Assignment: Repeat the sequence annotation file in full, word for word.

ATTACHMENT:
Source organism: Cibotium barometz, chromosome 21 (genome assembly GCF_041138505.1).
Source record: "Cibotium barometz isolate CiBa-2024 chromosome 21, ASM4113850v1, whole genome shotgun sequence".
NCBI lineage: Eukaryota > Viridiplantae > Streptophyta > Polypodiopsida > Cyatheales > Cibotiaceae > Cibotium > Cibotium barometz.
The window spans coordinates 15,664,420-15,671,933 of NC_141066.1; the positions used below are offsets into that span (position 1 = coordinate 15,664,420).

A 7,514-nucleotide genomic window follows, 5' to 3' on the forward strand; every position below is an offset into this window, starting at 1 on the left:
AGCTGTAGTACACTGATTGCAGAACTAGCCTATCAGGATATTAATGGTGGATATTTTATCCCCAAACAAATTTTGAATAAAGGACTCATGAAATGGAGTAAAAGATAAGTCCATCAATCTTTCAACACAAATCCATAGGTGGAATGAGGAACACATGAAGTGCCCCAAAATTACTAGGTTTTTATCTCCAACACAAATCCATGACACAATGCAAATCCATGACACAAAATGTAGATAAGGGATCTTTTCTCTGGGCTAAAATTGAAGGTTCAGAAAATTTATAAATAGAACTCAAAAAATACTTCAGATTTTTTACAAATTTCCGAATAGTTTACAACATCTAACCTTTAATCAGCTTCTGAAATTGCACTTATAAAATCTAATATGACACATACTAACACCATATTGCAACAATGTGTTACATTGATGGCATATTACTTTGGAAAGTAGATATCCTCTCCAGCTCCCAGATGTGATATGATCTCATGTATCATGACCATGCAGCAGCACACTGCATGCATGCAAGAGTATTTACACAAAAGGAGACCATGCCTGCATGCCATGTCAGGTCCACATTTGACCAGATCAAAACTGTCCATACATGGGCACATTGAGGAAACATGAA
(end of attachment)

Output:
Source organism: Cibotium barometz, chromosome 21 (genome assembly GCF_041138505.1).
Source record: "Cibotium barometz isolate CiBa-2024 chromosome 21, ASM4113850v1, whole genome shotgun sequence".
NCBI lineage: Eukaryota > Viridiplantae > Streptophyta > Polypodiopsida > Cyatheales > Cibotiaceae > Cibotium > Cibotium barometz.
The window spans coordinates 15,664,420-15,671,933 of NC_141066.1; the positions used below are offsets into that span (position 1 = coordinate 15,664,420).

A 7,514-nucleotide genomic window follows, 5' to 3' on the forward strand; every position below is an offset into this window, starting at 1 on the left:
AGCTGTAGTACACTGATTGCAGAACTAGCCTATCAGGATATTAATGGTGGATATTTTATCCCCAAACAAATTTTGAATAAAGGACTCATGAAATGGAGTAAAAGATAAGTCCATCAATCTTTCAACACAAATCCATAGGTGGAATGAGGAACACATGAAGTGCCCCAAAATTACTAGGTTTTTATCTCCAACACAAATCCATGACACAATGCAAATCCATGACACAAAATGTAGATAAGGGATCTTTTCTCTGGGCTAAAATTGAAGGTTCAGAAAATTTATAAATAGAACTCAAAAAATACTTCAGATTTTTTACAAATTTCCGAATAGTTTACAACATCTAACCTTTAATCAGCTTCTGAAATTGCACTTATAAAATCTAATATGACACATACTAACACCATATTGCAACAATGTGTTACATTGATGGCATATTACTTTGGAAAGTAGATATCCTCTCCAGCTCCCAGATGTGATATGATCTCATGTATCATGACCATGCAGCAGCACACTGCATGCATGCAAGAGTATTTACACAAAAGGAGACCATGCCTGCATGCCATGTCAGGTCCACATTTGACCAGATCAAAACTGTCCATACATGGGCACATTGAGGAAACATGAA